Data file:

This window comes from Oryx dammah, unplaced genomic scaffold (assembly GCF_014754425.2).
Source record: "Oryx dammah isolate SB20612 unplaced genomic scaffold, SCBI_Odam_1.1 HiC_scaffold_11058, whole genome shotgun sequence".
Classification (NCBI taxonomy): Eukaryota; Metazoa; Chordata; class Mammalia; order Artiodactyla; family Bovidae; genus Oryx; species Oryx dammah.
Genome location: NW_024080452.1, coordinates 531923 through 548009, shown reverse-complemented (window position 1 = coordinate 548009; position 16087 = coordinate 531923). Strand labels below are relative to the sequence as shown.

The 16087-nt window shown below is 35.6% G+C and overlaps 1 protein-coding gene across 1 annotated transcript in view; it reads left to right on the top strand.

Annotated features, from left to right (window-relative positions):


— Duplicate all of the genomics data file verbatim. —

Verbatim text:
This window comes from Oryx dammah, unplaced genomic scaffold (assembly GCF_014754425.2).
Source record: "Oryx dammah isolate SB20612 unplaced genomic scaffold, SCBI_Odam_1.1 HiC_scaffold_11058, whole genome shotgun sequence".
Classification (NCBI taxonomy): Eukaryota; Metazoa; Chordata; class Mammalia; order Artiodactyla; family Bovidae; genus Oryx; species Oryx dammah.
Genome location: NW_024080452.1, coordinates 531923 through 548009, shown reverse-complemented (window position 1 = coordinate 548009; position 16087 = coordinate 531923). Strand labels below are relative to the sequence as shown.

The 16087-nt window shown below is 35.6% G+C and overlaps 1 protein-coding gene across 1 annotated transcript in view; it reads left to right on the top strand.

Annotated features, from left to right (window-relative positions):